19

I am beginning with c++11, constexpr and template metaprogramming seems a nice way to save scarce ram on tiny microcontroler.

Is there a way to write a template to flatten a list of constexpr array, what I need is a way to do :

constexpr std::array<int, 3> a1 = {1,2,3};
constexpr std::array<int, 2> a2 = {4,5};
constexpr auto a3 = make_flattened_array (a1,a2);

I use gcc 4.8.4 (arm-none-eabi), and can compile with std=c++11 or c++1y option if it is needed.

  • You want to join those arrays? Something like this? – dyp Jul 31 '14 at 21:01
  • @Rapptz why did you rollback the C++1y tag? As the answer by Luc Danton shows, this type of stuff becomes much easier with the index_sequence machinery. – TemplateRex Aug 7 '14 at 20:54
  • @TemplateRex This question has really nothing to do with C++1y. Using index_sequence isn't strictly C++1y as the trick has been used in a vast majority of C++11 answers. Doesn't dictate that those get turned into c++1y. – Rapptz Aug 7 '14 at 20:56
  • @Rapptz tags are not mutually exclusive, and it makes for easier searching for Q&A where C++1y techniques are used – TemplateRex Aug 7 '14 at 20:57
28

Notice - I understood your question as follows: you want to join those two arrays and flatten the result into a single, new array containing the concatenation of their elements.

You can accomplish your goal with three C++11+ concepts:

  1. Variadic templates
  2. constexpr expressions
  3. Parameter pack

You start by creating a template (an empty shell) to start designing your recursive-fashion list flattening function:

template<unsigned N1, unsigned N2>
constexpr std::array<int, N1+N2> concat(const std::array<int, N1>& a1, const std::array<int, N2>& a2){
  // TODO
}

so far so good: the constexpr specifier will hint the compiler to compile-time evaluate that function each time it can.

Now for the interesting part: std::array has (since c++1y) a constexpr overload for the operator[], this means you can write something like

template<unsigned N1, unsigned N2>
constexpr std::array<int, N1+N2> concat(const std::array<int, N1>& a1, const std::array<int, N2>& a2){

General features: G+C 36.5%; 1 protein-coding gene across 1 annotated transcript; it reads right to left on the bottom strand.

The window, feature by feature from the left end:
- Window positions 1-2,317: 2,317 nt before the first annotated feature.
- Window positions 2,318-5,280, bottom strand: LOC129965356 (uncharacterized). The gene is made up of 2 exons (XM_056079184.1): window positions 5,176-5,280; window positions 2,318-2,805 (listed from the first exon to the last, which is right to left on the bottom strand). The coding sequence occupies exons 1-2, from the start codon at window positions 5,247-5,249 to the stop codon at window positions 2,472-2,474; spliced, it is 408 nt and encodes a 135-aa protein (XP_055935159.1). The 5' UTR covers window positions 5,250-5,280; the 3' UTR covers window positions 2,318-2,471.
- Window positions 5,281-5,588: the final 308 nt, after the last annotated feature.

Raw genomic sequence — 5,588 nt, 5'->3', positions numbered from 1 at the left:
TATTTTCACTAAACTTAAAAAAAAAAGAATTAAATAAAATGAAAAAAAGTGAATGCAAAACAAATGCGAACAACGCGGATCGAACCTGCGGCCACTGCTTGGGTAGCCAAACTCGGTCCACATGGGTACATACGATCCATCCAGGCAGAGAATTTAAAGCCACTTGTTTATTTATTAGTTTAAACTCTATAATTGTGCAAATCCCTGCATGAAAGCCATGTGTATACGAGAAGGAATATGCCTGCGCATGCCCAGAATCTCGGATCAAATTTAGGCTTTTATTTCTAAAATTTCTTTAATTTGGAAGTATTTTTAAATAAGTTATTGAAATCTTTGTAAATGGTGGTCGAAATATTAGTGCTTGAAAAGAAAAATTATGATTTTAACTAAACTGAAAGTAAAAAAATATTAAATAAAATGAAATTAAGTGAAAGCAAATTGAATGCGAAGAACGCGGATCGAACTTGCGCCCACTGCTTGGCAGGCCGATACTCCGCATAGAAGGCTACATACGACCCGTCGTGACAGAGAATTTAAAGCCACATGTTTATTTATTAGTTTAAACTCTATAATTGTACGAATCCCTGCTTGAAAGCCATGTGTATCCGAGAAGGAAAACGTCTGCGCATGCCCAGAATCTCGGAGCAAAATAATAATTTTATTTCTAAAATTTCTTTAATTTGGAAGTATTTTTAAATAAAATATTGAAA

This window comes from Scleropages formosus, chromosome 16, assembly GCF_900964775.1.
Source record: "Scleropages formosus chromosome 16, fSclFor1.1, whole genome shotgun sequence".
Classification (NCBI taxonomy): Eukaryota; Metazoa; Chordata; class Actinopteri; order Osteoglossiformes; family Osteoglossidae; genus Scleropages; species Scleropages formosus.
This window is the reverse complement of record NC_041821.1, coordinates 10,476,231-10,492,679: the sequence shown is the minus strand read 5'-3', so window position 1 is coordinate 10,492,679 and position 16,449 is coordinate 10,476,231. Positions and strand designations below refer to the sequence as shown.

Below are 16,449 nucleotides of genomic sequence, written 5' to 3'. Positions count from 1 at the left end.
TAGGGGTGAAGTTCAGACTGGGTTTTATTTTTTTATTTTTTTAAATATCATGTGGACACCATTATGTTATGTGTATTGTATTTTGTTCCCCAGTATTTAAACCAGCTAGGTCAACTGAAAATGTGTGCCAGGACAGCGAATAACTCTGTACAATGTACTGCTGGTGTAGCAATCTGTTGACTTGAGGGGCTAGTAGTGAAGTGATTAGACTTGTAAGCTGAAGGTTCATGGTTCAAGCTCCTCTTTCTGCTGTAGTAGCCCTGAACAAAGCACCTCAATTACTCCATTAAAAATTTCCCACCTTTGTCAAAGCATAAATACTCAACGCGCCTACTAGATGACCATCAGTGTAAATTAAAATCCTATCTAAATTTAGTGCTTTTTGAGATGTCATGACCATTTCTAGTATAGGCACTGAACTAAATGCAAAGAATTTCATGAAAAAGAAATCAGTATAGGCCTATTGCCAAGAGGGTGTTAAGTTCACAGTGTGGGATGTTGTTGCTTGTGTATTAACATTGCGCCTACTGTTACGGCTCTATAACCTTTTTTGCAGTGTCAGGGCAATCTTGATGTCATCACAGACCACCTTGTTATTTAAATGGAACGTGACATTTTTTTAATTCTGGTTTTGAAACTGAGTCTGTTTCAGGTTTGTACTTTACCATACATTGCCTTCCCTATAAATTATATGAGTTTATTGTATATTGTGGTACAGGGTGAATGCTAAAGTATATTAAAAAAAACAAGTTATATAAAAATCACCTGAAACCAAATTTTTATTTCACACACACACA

return std::array<int,N1+N2>{a1[0],a1[1],a1[2],a2[0],a2[1]};
}

(notice the aggregate-initialization to initialize the object from a series of integer values)

Obviously manually hard-coding all the index accesses to the values of the two arrays is no better than just declaring the concatenated array itself. The concept that will save the day is the following: Parameter Packs. A template parameter pack is a template parameter that accepts 0 or more template arguments. A template with at least one parameter pack is called variadic template.

The cool thing is the ability of expanding the parameter pack into specified locations like:

#include <iostream>
#include <array>

template<unsigned... Num>
std::array<int, 5> function(const std::array<int,5>& source) {
    return std::array<int,5>{source[Num]...};
}


int main() {
    std::array<int,5> source{7,8,9,10,11};
    std::array<int,5> res = function<0,1,2,3,4>(source);

    for(int i=0; i<res.size(); ++i)
        std::cout << res[i] << " "; // 7 8 9 10 11

    return 0;
}

So the only thing we need right now is to be able to compile-time generate the "index series" like

std::array<int,5> res = function<0,1,2,3,4>(source);
                                 ^ ^ ^ ^ ^

At this point we can again take advantage of the parameter packs in conjunction with an inheritance mechanism: the idea is to have a deeply nested hierarchy of derived : base : other_base : another_base : ... classes which would "accumulate" the indices into the parameter pack and terminate the "recursion" when the index reaches 0. If you didn't understand the previous sentence don't worry and take a look at the following example:

std::array<int, 3> a1{42,26,77};

// goal: having "Is" = {0,1,2} i.e. a1's valid indices
template<unsigned... Is> struct seq;

we can generate a sequence of indices in the following way:

template<unsigned N, unsigned... Is>
struct gen_seq : gen_seq<N-1, Is...>{}; // each time decrement the index and go on
template<unsigned... Is>
struct gen_seq<0 /*stops the recursion*/, Is...> : /* generate the sequence */seq<Is...>{};

std::array<int, 3> a1{42,26,77};
gen_seq<3>{};